Univision anchor Jorge Ramos clearly does not like what he is seeing with regards to current U.S. immigration policy. He wants open borders.
Tucker Carlson of Fox News confronted Ramos during an interview Wednesday night with a statement Ramos made in February: “I’m a proud Latino immigrant here in the United States. You know exactly what is going on here in the US. There are many people who do not want us to be here and who want to create a wall in order to separate us. But you know what, this is also our country. Let me repeat this, our country, not theirs, it’s our country.”
Carlson then asked Ramos, “Who’s the us, and who’s the they? Whose country is it?” Ramos equivocated, but said that by 2044 “the white population will become a minority, it will be a minority/majority country, that is precisely what I’m saying. Latinos, Asians, African-Americans, whites, it is our country Tucker.” Carlson reminded Ramos that “you are white, obviously, you are whiter than I am. You’ve got blue eyes,” and then questioned what Ramos meant “by white or Latino.” Ramos ended up by declaring that one’s country of origin in Latin America makes one a Latino, regardless of ethnicity.
Thus, by Ramos’s own logic (or, more accurately, illogic), any Latino from South America, Central America or Mexico wanting to enter the United States should be allowed to do so without restriction because it is their country too.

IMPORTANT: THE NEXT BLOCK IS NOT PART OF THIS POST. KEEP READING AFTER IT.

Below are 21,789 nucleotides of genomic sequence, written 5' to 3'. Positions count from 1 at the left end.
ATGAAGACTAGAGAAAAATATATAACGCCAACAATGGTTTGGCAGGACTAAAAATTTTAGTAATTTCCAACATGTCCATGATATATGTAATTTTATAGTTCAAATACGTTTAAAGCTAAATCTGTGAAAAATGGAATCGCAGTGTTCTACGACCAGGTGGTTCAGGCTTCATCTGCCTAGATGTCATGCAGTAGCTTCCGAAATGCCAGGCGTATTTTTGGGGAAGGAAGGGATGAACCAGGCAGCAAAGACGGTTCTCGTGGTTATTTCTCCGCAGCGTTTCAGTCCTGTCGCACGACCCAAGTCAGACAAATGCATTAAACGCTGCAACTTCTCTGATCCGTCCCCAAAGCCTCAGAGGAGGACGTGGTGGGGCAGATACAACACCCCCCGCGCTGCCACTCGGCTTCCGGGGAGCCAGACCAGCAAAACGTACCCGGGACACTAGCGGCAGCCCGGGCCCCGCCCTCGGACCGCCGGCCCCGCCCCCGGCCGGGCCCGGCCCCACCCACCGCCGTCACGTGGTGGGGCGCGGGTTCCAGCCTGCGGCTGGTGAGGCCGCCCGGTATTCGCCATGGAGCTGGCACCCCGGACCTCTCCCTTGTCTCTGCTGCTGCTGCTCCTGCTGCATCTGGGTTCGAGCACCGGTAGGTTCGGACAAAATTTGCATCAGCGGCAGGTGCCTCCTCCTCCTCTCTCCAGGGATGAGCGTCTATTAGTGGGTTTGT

This same open borders premise underlies objections to President Trump’s new executive order temporarily suspending the admission of refugees worldwide for 120 days. The new order also suspends the entry for 90 days of people from six designated terrorist-prone countries whom do not have green cards or previously issued visas to enter the United States. The new order replaces the previous executive order that was held up in the courts. It is due to take effect on March 16th.
In addition to narrowing the scope of people temporarily subject to the entry suspension, Iraq was removed from the original order’s list of affected countries. Any suggestion of preference for religious minorities has also been removed.
Democrats willing to gamble with American lives wasted no time in pouncing on the new order. Senate Minority Leader Chuck Schumer bemoaned, “A watered down ban is still a ban. Despite the administration’s changes, this dangerous executive order makes us less safe, not more, it is meanspirited, and un-American.” A temporary pause on entry from countries even the Obama administration identified as terrorist-prone will make us less safe? What alternative universe does Senator Schumer inhabit?